How to use a red tag in 5S 

Red tags are important safety tools that protect workers from dangerous equipment. Sites often use them to identify and sort out damaged tools, which plays a role in the 5S process.

The goal of a 5S program is to create an organized workspace and to ensure that it stays organized. This ongoing process relies on commitment from both workers and managers to oversee workspace cleanliness and correct issues as they arise.

Many sites, however, can take this program to the next level and use red tags to learn more about areas like training, process safety, and more. Once you set up a red tag station and create a log of all red-tagged equipment, you can use the data you gather to deep dive areas of improvement across your site.

Free template!

This red tag log template will help you implement an effective tagging system at your facility.

Creating a 5S location for red-tagged equipment

Workers are at an increased risk of injury if they use broken or damaged equipment. That’s why you need a designated storage 5S location for all your red-tagged tools.

This area doesn’t have to be fancy—it just needs to be functional. And it needs to be accessible to all departments that would use it. So, if you have a very large facility, you’re probably going to need more than one red tag 5S location.

If the area is for large equipment, make sure that people can get in and out without tripping over items. And if the area is for smaller tools (tape machines, printers, etc.), make sure you add shelving to keep the space organized.

Each storage location should be properly labeled so that it’s easy for people to follow the 5S. Also, don’t forget to include pens and red tags—you don’t want people to improvise with flimsy papers and/or stickers that fall off the equipment. This would make it impossible to catalog and track all the red-tagged items, a practice that can help you improve your operation when done correctly.

Tracking each red tag for 5S adherence

The tagging process is great for removing hazards from the workspace. But there’s still more work to be done once you’ve taken a piece of equipment out of service. You need a system for tracking the tags that come into your designated 5S area.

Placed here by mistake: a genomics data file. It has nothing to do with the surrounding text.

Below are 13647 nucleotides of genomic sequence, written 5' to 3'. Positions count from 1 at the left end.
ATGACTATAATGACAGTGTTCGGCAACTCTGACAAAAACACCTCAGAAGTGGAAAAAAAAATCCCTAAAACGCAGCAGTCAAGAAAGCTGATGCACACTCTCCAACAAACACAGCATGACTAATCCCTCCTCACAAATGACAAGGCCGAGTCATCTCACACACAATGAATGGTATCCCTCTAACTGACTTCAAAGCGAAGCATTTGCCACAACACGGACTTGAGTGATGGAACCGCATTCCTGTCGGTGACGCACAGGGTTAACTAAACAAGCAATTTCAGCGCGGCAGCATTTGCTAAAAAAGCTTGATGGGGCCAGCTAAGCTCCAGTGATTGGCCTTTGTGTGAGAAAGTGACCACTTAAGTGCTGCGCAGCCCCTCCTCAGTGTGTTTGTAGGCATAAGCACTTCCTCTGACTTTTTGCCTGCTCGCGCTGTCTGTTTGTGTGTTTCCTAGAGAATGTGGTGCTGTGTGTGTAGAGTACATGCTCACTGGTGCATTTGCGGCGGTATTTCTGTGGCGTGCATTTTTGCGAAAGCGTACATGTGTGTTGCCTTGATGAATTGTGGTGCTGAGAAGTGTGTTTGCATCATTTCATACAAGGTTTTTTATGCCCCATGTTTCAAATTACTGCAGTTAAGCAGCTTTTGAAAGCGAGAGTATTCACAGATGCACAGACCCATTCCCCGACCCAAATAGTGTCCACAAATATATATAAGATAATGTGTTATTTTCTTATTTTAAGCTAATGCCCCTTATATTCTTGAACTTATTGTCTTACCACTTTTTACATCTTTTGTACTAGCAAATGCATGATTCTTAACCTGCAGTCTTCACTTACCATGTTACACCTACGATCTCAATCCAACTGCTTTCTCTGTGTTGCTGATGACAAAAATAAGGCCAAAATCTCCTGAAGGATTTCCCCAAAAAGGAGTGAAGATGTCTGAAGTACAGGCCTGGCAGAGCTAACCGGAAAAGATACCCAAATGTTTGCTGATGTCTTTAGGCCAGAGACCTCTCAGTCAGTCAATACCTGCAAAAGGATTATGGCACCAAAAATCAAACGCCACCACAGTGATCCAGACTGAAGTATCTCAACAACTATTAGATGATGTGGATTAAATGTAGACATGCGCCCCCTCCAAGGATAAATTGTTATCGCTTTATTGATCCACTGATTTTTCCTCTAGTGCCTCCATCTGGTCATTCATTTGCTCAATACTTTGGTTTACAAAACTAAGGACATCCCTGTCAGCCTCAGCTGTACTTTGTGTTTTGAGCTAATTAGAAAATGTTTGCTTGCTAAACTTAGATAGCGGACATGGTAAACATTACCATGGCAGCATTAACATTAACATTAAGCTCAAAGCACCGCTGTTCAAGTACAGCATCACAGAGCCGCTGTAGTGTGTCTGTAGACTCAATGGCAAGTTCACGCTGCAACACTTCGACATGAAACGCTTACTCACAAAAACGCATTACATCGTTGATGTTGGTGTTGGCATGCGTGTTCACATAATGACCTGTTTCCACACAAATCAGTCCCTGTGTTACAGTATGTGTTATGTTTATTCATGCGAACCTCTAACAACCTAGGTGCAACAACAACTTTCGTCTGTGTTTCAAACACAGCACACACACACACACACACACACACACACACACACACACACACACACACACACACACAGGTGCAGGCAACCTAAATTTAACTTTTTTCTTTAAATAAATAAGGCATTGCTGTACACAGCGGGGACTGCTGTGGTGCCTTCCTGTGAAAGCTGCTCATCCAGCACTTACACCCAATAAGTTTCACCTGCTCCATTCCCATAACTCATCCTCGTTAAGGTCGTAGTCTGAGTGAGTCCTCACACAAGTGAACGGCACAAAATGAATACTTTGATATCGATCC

How you tackle the repair and/or disposal of unsafe equipment largely depends on the tracking systems you already use. Some facilities teams use a ticketing system to log new pieces of equipment into their pipeline. When a technician looks at a red-tagged item, he or she updates the log to include things like:

  • The problem with the equipment
  • Any tools or materials needed to fix it
  • The status of the repair

Another option is to use your site’s action tracking software to log red tag events. The good thing about the software is that you can assign action items to any team or individual.

So, if a member of the EHS team goes through the red tag drop zone and inputs action items, they can assign those tasks to someone on the maintenance team. This cuts out a step of administrative work for the facilities team while also helping the safety team log hazards and document progress towards eliminating them.

While more cumbersome, you can also catalog the red tag 5S area by hand. All you need is a log of the equipment that comes in and out of the 5S area. The data that you’ve collected either digitally or manually can then give you insight into some patterns at your site.

A list of tips for creating a red tag 5s area. These are the tips. Store spare parts and fixed equipment nearby so employees can use a replacement until the damaged equipment is repaired. Keep red tags, ties, and pens/markers stocked for employees to use. Make the 5S area big enough for the type of equipment that will be stored there. Use shelves, bins, carts, etc. to organize smaller red-tagged items. Display instructions on how to properly red tag an item. Create a station with either a computer or physical form where you can catalog and track equipment in the red tag zone.

Learning from red tags

Using the log from your red tag 5S area, organize entries according to things like:

  • Identification number
  • Type of equipment
  • Location within the site
  • Intended function
  • Material

Then, look for commonalities that tell you more about problem areas or pieces of equipment.

For example, does a certain type of equipment (I.e., conveyor belt) account for most repairs?

Or maybe you notice that broken equipment keeps coming from a certain department.

These insights can tell you where to focus your energy on preventing future equipment failures.

You might find a serious usage issue where a department needs to redo training on a specific type of equipment. An example of this is if you were to keep having red-tagged PIT with damaged forks, only to find out that the damage is from user failure.

Or you might learn that the damage is coming from an unsafe PIT lane, parking area, or other 5S-related hazard.

With this information, you can take your red tag procedure to the next level and use historical data to solve a problem. This will lead to lower equipment repair and replacement costs, and it will also increase safety engagement among your workforce.